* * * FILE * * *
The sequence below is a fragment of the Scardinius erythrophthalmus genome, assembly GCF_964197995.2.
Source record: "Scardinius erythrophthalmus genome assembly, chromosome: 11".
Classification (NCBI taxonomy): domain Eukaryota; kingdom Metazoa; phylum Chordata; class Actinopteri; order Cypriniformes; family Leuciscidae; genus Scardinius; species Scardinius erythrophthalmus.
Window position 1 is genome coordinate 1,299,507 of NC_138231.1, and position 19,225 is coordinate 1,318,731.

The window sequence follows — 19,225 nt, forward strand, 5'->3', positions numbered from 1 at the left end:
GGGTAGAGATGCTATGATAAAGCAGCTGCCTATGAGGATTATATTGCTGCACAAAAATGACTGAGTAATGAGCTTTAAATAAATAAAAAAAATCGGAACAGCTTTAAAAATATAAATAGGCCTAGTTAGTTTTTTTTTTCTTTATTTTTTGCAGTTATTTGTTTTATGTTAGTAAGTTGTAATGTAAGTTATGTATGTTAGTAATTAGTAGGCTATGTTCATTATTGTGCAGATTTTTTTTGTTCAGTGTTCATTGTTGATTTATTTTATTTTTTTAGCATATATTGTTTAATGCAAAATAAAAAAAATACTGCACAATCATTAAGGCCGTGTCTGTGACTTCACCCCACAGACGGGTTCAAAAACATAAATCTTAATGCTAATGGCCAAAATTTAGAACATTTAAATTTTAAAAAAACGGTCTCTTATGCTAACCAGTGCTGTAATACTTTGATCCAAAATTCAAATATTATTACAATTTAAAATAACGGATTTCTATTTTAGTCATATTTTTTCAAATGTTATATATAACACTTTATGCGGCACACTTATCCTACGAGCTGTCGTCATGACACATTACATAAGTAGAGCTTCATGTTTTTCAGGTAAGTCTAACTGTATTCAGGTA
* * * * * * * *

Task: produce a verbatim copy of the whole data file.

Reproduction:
The sequence below is a fragment of the Scardinius erythrophthalmus genome, assembly GCF_964197995.2.
Source record: "Scardinius erythrophthalmus genome assembly, chromosome: 11".
Classification (NCBI taxonomy): domain Eukaryota; kingdom Metazoa; phylum Chordata; class Actinopteri; order Cypriniformes; family Leuciscidae; genus Scardinius; species Scardinius erythrophthalmus.
Window position 1 is genome coordinate 1,299,507 of NC_138231.1, and position 19,225 is coordinate 1,318,731.

The window sequence follows — 19,225 nt, forward strand, 5'->3', positions numbered from 1 at the left end:
GGGTAGAGATGCTATGATAAAGCAGCTGCCTATGAGGATTATATTGCTGCACAAAAATGACTGAGTAATGAGCTTTAAATAAATAAAAAAAATCGGAACAGCTTTAAAAATATAAATAGGCCTAGTTAGTTTTTTTTTTCTTTATTTTTTGCAGTTATTTGTTTTATGTTAGTAAGTTGTAATGTAAGTTATGTATGTTAGTAATTAGTAGGCTATGTTCATTATTGTGCAGATTTTTTTTGTTCAGTGTTCATTGTTGATTTATTTTATTTTTTTAGCATATATTGTTTAATGCAAAATAAAAAAAATACTGCACAATCATTAAGGCCGTGTCTGTGACTTCACCCCACAGACGGGTTCAAAAACATAAATCTTAATGCTAATGGCCAAAATTTAGAACATTTAAATTTTAAAAAAACGGTCTCTTATGCTAACCAGTGCTGTAATACTTTGATCCAAAATTCAAATATTATTACAATTTAAAATAACGGATTTCTATTTTAGTCATATTTTTTCAAATGTTATATATAACACTTTATGCGGCACACTTATCCTACGAGCTGTCGTCATGACACATTACATAAGTAGAGCTTCATGTTTTTCAGGTAAGTCTAACTGTATTCAGGTA